Monday, August 4, 2014


I first knew Slint's name years after I heard and liked their music. On a friend's fairly recent advice I got a copy of Spiderland and went through it with the curious sensation of hearing something familiar in a strange context. Same went with My Bloody Valentine's Loveless but with the Slint album the way I found it or it me is a fairly typical path; fans of this album outside of the band's small scene in Kentucky find it like they would find a favourite shirt at an op shop. Because of this the lengthy subhistory of the many bands that featured the core members of the one that made this record is not the completist's annoyance but a fascinating look at threads forming a slow weave, tightening into a strong pattern and then fraying. The sensation of honesty in this mumblecore documentary is its strength, not just its charm.

Every documentary centred on rock music will settle on a single figure as an anchor for the rest of the tale. This time it's Brit Walford, crazy-eyed eccentric whose early band shots have him looking about five along with fellow future Slinter and childhood friend Brian McMahan. The pair started very early in the scene, playing noise sets before crowds that mixed their redneck with mohawks back in the late 80s around Louisville. Hopping the fragile twigs of the band family tree they picked up a number of others, arriving eventually at Slint and gathering a lot of love from folk like producer Steve Albini who produced their first album, to the point where they put down the tracks that became Spiderland which is this documentary's primary business.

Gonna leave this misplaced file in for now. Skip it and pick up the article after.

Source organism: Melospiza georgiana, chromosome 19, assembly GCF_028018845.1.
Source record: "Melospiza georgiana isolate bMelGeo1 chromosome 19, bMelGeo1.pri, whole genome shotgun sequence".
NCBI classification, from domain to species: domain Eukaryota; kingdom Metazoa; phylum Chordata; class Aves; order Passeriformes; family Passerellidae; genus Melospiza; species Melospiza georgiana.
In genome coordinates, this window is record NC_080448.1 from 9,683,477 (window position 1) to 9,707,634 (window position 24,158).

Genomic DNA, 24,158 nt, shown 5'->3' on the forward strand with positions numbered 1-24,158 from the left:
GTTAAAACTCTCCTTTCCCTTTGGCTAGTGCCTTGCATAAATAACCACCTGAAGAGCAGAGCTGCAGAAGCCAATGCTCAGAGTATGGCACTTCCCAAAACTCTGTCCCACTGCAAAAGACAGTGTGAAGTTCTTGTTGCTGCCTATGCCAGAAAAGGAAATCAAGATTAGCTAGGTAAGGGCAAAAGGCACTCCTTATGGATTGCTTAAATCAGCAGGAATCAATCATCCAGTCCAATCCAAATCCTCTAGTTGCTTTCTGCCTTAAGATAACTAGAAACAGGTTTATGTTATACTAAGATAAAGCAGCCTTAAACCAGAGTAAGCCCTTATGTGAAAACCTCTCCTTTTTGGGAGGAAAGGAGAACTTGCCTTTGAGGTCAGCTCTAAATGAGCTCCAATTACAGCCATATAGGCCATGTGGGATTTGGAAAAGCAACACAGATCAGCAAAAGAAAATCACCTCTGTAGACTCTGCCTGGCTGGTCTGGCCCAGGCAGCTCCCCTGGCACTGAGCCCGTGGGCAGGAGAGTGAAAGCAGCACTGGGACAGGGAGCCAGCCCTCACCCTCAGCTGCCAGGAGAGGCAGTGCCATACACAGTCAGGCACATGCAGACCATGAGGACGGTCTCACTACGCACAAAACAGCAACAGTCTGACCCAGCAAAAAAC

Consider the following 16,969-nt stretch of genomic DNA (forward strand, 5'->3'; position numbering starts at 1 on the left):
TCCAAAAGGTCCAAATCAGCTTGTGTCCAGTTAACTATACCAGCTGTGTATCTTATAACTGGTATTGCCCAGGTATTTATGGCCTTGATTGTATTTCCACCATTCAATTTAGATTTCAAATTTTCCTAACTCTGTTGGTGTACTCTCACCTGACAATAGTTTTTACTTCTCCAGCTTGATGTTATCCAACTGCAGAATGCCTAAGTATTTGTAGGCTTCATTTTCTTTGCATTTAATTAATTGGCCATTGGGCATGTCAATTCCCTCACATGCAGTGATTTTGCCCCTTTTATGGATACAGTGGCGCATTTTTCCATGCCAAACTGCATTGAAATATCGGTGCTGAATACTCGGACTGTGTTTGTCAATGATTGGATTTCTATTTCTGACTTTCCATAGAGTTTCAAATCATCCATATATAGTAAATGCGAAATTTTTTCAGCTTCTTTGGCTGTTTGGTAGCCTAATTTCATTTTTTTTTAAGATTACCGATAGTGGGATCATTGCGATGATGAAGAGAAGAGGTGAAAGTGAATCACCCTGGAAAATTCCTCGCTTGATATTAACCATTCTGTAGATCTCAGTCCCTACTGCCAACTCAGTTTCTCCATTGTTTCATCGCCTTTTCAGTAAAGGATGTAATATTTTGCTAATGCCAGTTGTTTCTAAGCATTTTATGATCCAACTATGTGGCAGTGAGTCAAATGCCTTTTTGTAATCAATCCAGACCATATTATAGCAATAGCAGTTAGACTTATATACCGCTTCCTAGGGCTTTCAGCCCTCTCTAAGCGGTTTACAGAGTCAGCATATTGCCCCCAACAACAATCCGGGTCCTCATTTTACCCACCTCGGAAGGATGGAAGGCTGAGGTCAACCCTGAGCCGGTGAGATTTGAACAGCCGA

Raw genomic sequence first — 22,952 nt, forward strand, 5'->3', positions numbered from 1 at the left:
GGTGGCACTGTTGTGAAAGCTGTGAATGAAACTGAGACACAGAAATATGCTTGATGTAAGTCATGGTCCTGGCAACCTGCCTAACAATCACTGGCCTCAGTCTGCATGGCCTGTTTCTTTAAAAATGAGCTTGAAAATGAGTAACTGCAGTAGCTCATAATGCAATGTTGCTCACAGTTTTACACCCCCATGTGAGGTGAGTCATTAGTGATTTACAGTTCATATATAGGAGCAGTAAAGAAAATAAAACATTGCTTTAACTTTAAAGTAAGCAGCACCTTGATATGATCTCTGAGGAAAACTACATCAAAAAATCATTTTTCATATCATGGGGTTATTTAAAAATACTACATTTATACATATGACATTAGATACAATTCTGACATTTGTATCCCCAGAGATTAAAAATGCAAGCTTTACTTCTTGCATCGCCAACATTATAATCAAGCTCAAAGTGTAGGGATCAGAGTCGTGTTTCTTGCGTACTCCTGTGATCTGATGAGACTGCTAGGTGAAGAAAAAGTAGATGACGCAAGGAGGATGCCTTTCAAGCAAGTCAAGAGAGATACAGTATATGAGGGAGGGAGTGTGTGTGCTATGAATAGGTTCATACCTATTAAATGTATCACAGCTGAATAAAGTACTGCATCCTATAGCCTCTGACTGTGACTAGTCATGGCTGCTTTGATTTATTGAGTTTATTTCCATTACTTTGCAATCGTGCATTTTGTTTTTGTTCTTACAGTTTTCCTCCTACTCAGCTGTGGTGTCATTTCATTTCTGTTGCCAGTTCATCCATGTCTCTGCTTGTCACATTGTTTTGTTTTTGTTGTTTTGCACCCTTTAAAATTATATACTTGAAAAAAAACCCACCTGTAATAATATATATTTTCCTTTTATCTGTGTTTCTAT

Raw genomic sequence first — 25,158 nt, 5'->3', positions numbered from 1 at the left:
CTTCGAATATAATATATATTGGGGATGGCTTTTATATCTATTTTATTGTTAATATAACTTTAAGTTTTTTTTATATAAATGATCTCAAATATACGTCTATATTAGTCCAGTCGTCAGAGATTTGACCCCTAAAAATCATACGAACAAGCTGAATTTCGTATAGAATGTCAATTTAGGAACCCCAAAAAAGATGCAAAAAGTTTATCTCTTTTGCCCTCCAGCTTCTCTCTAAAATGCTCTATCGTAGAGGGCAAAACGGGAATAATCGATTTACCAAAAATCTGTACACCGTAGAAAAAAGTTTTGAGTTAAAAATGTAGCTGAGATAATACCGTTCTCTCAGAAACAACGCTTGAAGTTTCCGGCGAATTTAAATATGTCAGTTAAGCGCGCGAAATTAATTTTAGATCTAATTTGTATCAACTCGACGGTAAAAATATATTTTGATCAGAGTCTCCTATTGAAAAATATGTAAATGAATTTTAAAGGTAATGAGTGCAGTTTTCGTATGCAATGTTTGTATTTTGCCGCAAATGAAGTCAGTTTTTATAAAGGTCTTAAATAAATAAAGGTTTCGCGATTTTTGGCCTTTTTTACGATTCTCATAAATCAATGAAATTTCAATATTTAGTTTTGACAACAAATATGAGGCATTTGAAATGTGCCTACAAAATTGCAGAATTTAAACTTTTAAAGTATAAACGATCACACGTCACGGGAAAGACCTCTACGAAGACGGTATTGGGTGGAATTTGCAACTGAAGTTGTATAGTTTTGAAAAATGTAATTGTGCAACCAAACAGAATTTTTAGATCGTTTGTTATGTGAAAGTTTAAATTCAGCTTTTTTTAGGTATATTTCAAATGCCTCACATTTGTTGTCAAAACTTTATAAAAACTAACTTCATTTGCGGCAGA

By the time we get to the tale of recording we've gone through a lot of interpersonal histories and musical development. Everything leads back to how odd Britt is which is something of which he is well aware. There is a lot of talk of the scene, shared houses and how Britt interacted with it. This would be tiresome if it weren't for the fact that the folk in this scene, even now, are all from the understated side of the street. Their recollections are spoken softly and plainly and together form some of the pleasantest rock music interviews I've heard.

Director Lance Bangs works with his subjects comfortably and combines his own naive cinema approach with signifiers that he is doing this with an aesthetic compass. If many of the interviews and home movies look like consumer video or shot on phones there are several (usually with industry figures of prominence) that have been done much slicker. The blend doesn't just work, it has to. We begin with a confessorial statement from the director that he is a fan and his first encounter with any of the band members was an unremarkable moment where he froze up. He also video-ed it and offers this as an ice breaker. It's a funny scene. Our laugh disarms us from fearing we are about to witness an act or worship. From that point we are happy to walk alongside.

Happily, Bangs doesn't betray the trust he's begged with this and the film works. I knew nothing of the band and their place in history. I tend not to care too much about the makers of the music even if I like it so much I play an album more than once a day. I should amend:: I haven't for many many years cared too much. That said, it was fun getting to know these people and how unsurprising that they made this music. The great swathes of instrumental texture and dynamics, the drama, the pathos and myriad atmospheres that pass by like waves and the voice, almost entirely obscured by them, speaking mysteries. The people and their music are such a fit that perhaps the greatest thing this film achieves is that we are not disappointed to find them so.

Fact-packed, personable, compelling and cinematic, this is one of the best music documentaries I've seen in a long while.

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